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Archaeological and Anthropological Sciences

, Volume 11, Issue 7, pp 3459–3475 | Cite as

Ancient mitochondrial DNA and population dynamics in postclassic Central Mexico: Tlatelolco (ad 1325–1520) and Cholula (ad 900–1350)

  • Ana Y. Morales-ArceEmail author
  • Geoffrey McCafferty
  • Jessica Hand
  • Norma Schmill
  • Krista McGrath
  • Camilla SpellerEmail author
Original Paper

Abstract

The past composition and genetic diversity of populations from Central Mexico during the Postclassic period (ad 900–1520) are still little understood. Two of the largest centres of ancient groups, Tlatelolco and Cholula, declined after European conquest and questions about their relationships with other Central Mexican cities and ritual activities have been debated. Tlatelolco was a Mexica group that practiced the Quetzalcoatl cult and human sacrifice, including the sacrifice of children, while Cholula was considered the main pilgrimage centre and multiethnic city during the Postclassic. This study analysed the mitochondrial DNA control region of 28 human skeletal samples to estimate the genetic affinities of individuals buried at Tlatelolco and Cholula. Amelogenin analysis and whole genome sequencing (WGS) were also applied to determine the sex of the 15 Tlatelolco subadults from sacrificial contexts. Networks, PCoA and Nei genetic distances were calculated to compare Tlatelolco and Cholula haplotypes with available ancient haplotype data from Mesoamerican groups and the two borderland areas, Paquimé and Greater Nicoya. Mitochondrial haplogroups were characterized for 11 of the 15 samples from Tlatelolco (73%) and 12 samples out of 13 from Cholula (92%), revealing the presence of four distinct Amerindian mitochondrial lineages at Tlateloloco, A (n = 6; 55%), B (n = 2; 18%), C (n = 1; 9%) and D (n = 2; 10%); and three lineages in Cholula, A (n = 5; 42%), B (n = 5; 42%) and C (n = 2; 16%). Statistical analysis of the haplotypes, haplogroup frequencies and Nei genetic distances showed close affinity of Tlatelolco’s subadults with ancient Mexica (Aztecs) and closer affinities between Cholula and the Xaltocan of the Basin of Mexico. Sex determination of Tlatelolco subadult sacrifice victims revealed that 83% were females, in contrast to previous studies of subadult sacrificial patterns at the site. Together, these results demonstrate the multi-ethnic nature of religious and economic centres in Postclassic Central Mexico.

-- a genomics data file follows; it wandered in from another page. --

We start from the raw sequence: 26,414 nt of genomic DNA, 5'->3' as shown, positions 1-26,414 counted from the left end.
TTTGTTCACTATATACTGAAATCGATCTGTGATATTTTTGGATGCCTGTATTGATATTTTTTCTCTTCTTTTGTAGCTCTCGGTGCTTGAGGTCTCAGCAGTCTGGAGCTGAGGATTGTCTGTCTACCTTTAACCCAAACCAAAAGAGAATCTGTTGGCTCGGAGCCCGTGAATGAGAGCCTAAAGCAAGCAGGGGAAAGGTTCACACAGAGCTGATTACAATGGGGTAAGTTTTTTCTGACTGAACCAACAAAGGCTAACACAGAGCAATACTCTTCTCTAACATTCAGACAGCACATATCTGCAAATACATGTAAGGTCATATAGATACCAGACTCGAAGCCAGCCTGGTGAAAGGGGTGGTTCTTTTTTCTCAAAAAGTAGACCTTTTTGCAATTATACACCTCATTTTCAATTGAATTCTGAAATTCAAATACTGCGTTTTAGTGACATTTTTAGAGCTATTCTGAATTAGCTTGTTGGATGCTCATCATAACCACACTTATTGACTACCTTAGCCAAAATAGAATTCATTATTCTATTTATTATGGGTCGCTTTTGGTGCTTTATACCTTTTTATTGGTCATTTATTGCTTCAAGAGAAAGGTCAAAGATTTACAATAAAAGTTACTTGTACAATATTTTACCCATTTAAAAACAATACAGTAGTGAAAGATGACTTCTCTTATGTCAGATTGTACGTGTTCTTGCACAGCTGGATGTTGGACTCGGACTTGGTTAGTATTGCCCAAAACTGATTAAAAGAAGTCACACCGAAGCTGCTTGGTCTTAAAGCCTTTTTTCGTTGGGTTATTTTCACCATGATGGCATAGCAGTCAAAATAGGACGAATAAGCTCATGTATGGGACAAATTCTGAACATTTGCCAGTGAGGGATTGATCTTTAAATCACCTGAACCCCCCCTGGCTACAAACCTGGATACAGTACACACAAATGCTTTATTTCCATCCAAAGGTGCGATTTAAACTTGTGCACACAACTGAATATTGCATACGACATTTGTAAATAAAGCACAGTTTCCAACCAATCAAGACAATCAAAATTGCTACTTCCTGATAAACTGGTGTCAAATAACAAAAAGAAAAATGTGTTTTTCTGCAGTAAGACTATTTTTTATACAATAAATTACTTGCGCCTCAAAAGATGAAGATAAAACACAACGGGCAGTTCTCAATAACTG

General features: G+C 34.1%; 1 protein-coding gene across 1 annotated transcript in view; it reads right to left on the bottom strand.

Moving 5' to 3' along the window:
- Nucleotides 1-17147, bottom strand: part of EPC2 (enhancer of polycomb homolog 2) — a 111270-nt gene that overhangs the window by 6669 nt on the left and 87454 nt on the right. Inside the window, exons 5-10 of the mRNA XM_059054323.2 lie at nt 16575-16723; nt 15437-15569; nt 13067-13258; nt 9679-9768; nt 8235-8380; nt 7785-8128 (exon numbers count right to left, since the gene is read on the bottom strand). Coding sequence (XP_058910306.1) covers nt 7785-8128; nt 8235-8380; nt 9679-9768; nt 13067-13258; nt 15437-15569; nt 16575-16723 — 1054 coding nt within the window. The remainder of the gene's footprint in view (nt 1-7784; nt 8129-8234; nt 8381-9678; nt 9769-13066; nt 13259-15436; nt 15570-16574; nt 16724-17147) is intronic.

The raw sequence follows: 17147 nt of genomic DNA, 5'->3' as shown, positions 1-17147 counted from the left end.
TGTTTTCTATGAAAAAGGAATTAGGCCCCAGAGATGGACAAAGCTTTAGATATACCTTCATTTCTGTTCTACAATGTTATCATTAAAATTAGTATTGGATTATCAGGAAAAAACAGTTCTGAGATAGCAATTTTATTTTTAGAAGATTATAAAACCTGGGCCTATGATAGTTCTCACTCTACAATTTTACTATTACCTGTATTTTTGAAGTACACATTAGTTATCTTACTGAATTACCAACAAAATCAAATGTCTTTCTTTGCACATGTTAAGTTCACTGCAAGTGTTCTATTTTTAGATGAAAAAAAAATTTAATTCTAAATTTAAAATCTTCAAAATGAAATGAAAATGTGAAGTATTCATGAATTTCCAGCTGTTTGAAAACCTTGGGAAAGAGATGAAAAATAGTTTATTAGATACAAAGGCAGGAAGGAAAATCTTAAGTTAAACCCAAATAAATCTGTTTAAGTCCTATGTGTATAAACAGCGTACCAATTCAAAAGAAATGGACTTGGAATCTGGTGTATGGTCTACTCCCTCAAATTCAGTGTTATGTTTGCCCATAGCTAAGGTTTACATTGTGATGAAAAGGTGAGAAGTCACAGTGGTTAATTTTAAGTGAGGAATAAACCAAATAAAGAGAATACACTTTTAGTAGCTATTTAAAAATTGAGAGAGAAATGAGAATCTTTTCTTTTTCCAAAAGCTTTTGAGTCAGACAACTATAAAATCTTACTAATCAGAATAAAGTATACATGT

Keywords

Mesoamerica Human sacrifice Mitochondrial DNA Genetic distance Haplogroups Sex determination 

Notes

Acknowledgements

The authors thank Dirección de Antropología Física, INAH; INAH-Tlatelolco and INAH-Puebla for providing information and permissions to conduct this study. We give special thanks to MSc. Jose Antonio Pompa y Padilla and MSc. Ma. Elena Salas Cuesta† who selected the Tlatelolco samples and sent them for genetic analysis to the University of Calgary. Also, we thank the archaeologists Carlos Cedillo Ortega and Martha Adriana Saenz Serdio, for providing information and selecting samples from Cholula for this research. Likewise, we thank Salvador Guilliem Arroyo, who provided information about the samples obtained from Tlatelolco. Finally, we thank to Adam K. Benfer for making the map for this article.

Author contributions were as follows: AYMA, NS and CS designed the research. AYMA, JH and KM performed the experiments. AYMA, JH and CS analysed the data. GM, CS and NS provided materials and resources. AYMA wrote the paper, with input from the other co-authors.

Funding

This work was supported by the University Research Grants seed grant from the University of Calgary, and by BioArch, University of York.

Compliance with ethical standards

Conflict of interest

The authors declare that they have no conflict of interest.

Supplementary material

12520_2018_771_MOESM1_ESM.xlsx (13 kb)
ESM 1 Results of whole genome sequencing of Tlatelolco subadults. (XLSX 13 kb)
12520_2018_771_MOESM2_ESM.docx (762 kb)
ESM 2 (DOCX 762 kb)

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© Springer-Verlag GmbH Germany, part of Springer Nature 2019

Authors and Affiliations

  1. 1.Center for Evolution and MedicineArizona State UniversityTempeUSA
  2. 2.Department of Anthropology and ArchaeologyUniversity of CalgaryCalgaryCanada
  3. 3.BioArCh, Department of ArchaeologyUniversity of YorkYorkUK
  4. 4.Gen Assoc AHS Researcher, Cumming School of MedicineUniversity of CalgaryCalgaryCanada
  5. 5.Department of AnthropologyUniversity of British ColumbiaVancouverCanada

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